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My analysis of the Rangers' and Hurricanes' forwards

July 27, 2020, 11:12 PM ET [102 Comments]
Jan Levine
New York Rangers Blogger • RSSArchiveCONTACT
The Rangers had their first practice in the bubble Monday.  In terms of news or updates, not much from the team, who play the Islanders on Wednesday. From the league, only two goalies can dress Wednesday, meaning Alexandar Georgiev is the odd-man out. After covering special teams, goalies and defense, I complete the match-up analysis by looking at the forwards.

David Quinn post-practice


Interesting rules for the exhibition game. One extra D and F for the game, so as Larry Brooks said, look for Libor Hajek and Brendan Lemieux to dress. Unsure I understand why only two goalies can dress. Henrik Lundqvist and Igor Shesterkin may split the game, but no reason not to have the third goalie available in case of an emergency.



A pair of analytical views at both teams. The first covering several graphs with the second, a look at the forwards. I will let you decide your own thoughts on each :)





Forwards:

New York Rangers:
Chris Kreider-Mika Zibanejad-Pavel Buchnevich
Artemiy Panarin-Ryan Strome-Jesper Fast
Phil Di Giuseppe-Filip Chytil-Kappo Kakko
Brett Howden-Greg McKegg-Julien Gautheir

Extras: Brendan Lemeiux (two-game suspension), Steven Fogarty, Tim Gettinger, Vitali Kravtsov Vinni Lettieri and Danny O'Regan.

The Rangers create matchup problems by separating Zib and Panarin, preventing one d-pairing from focusing on the uo. When play was halted, Zib was on fire with 11 goals his last six goals, giving the Swede 41 goals and 75 points in just 57 games on the year. The delay enabled Kreider, sidelined with a broken foot since Feb. 28 against the Flyers, enough time to heal. He was on a five-game pointless streak when injured but had 24 goals and 21 assists in 45 games, including 32 points in a 30-game stretch that netted him an All-Star Game appearance. Buchnevich, the team's current version of Alexei Kovalev, a talented player who seems to leave you wanting more, appeared to finally be tapping into his talent. His regular season ended with a seven-game point streak, giving the Russian winger 16 goals and 30 assists on the year.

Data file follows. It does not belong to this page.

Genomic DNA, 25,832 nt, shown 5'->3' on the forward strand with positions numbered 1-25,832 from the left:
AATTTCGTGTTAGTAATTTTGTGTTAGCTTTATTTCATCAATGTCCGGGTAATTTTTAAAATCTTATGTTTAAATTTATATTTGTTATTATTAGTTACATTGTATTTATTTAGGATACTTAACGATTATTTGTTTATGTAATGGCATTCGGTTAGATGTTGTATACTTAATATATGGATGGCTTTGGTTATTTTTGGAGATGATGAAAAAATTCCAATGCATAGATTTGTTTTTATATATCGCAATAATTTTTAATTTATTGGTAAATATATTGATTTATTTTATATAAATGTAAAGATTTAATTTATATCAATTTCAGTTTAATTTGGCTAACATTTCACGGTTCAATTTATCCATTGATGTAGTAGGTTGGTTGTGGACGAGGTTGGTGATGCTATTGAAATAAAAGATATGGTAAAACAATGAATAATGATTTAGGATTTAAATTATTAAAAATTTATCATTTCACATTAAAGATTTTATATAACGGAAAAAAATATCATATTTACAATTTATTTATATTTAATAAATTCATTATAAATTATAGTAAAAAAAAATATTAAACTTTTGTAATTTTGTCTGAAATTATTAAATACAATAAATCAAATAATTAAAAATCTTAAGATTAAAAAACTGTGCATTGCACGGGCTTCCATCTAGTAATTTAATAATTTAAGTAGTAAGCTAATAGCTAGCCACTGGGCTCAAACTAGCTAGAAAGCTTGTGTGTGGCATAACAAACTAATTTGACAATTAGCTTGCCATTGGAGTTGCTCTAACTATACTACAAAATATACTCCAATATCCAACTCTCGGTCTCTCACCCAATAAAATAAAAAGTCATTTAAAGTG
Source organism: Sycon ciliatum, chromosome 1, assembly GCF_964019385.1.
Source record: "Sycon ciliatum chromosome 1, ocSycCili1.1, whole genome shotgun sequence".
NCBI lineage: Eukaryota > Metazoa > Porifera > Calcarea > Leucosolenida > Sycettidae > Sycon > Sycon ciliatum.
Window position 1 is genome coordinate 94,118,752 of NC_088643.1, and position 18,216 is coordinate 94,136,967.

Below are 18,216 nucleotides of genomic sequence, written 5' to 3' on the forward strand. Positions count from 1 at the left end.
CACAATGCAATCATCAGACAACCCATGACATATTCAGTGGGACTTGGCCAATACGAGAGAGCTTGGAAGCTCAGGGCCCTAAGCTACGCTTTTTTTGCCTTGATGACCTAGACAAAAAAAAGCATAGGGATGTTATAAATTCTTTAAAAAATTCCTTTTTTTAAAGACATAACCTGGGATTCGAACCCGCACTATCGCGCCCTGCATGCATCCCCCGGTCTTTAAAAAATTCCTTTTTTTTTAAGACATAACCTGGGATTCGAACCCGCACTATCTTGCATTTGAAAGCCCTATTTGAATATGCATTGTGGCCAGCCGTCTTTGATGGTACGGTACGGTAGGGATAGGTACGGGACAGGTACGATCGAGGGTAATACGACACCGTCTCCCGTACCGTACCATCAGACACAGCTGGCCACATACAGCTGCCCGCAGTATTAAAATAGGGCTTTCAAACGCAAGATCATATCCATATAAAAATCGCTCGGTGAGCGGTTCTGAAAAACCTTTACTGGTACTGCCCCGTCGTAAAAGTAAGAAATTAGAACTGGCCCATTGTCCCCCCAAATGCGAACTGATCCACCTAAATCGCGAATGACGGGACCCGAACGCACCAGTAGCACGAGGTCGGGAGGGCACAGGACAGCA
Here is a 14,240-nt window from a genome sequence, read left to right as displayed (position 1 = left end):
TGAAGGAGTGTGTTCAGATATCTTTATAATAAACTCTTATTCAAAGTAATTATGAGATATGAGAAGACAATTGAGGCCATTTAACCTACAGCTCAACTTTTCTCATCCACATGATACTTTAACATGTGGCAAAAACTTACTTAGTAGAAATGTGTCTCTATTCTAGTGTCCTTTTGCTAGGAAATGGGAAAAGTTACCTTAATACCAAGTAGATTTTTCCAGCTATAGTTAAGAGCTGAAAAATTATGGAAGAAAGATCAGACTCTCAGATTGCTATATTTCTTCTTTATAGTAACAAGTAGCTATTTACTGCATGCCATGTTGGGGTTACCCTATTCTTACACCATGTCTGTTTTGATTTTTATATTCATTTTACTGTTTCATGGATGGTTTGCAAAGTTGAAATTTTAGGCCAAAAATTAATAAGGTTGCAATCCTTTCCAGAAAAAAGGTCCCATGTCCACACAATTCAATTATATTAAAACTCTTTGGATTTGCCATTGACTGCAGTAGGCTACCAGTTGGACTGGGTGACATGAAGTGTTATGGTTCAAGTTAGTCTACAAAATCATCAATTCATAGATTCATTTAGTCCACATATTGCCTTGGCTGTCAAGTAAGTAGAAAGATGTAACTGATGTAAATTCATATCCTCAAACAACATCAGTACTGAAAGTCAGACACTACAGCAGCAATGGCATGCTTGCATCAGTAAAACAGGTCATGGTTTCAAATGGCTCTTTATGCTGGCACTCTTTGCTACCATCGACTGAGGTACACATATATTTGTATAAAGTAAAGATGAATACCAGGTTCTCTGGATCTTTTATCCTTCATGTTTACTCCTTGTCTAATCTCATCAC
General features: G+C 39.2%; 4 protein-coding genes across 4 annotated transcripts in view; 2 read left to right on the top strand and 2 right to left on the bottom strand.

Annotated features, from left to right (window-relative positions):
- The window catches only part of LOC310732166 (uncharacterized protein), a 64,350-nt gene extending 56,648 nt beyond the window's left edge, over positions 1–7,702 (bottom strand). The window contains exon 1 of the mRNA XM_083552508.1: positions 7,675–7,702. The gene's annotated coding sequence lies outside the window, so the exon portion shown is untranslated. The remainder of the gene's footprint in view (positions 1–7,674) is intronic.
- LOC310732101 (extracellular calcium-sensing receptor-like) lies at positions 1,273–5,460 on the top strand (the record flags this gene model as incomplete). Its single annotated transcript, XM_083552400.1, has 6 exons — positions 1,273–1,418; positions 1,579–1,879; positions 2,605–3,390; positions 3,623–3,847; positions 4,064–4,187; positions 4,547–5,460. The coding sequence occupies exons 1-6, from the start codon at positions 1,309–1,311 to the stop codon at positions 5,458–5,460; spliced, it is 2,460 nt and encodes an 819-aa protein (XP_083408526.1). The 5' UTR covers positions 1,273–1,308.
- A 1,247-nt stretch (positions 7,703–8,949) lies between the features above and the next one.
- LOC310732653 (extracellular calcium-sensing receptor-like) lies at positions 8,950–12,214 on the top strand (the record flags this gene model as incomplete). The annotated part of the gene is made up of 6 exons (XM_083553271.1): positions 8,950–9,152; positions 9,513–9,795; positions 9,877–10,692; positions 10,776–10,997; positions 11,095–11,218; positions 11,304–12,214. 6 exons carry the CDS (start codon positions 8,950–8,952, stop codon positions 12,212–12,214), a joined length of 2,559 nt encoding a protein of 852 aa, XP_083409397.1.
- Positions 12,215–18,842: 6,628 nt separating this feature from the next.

Panarin gave the Rangers everything the team could have wanted and more as he earned Hart Trophy and Ted Lindsay Award nominations. He was a goal-scoring machine early, then despite ending the season on an-eight goalless streak, finished the year with 32 goals and 63 assists, both career-highs. What surprised us was his compete level in all three levels, not just offensively. Strome, selected fifth overall in 2011 by the Islanders, was propelled by playing with Panarin, but also came into his own. He also closed the year on a seven-game goal slide, but finished with 18 goals and 41 assists while skating a career-high 19:35 a contest. Strome produced both at even-strength and man-advantage, setting himself up for a big money contract as an RFA. Fast is the defensive ballast to that line. He likely should be on the third line, but consistently makes plays on all ends of the ice. Despite being a Swede, he is the team's Swiss Army knife while contributing 12 goals and 29 points.

PDG, who played 147 games for Carolina, provides a bit of grit and bite to the third line. But if the team slumps, he may be the odd-man out, not just from the line but lineup. Chytil showed flashes of brilliance but was inconsistent in his sophomore campaign. He tallied 14 goals and nine assists and was more physical, using his 6-foot-2, 210 pound frame, as the season continued. Chytil, who is just 21, needs to improve in his own and neutral zone, but solidified his role as the third center, giving hope that he can be much more as he matures, The same can be said about Kakko. He still is not fully in the clear, due to his Type-1 diabetes and celiac disease, but is expected to be in the lineup. Kakko needs to improve as to when to hold the puck and go 1-on-1 and when to give it up and find open ice. He showed better judgment before the pandemic and came to Training Camp 2.0 a more mature and engaging individual, settled in his own skin. I expect a big playoffs from Kakko,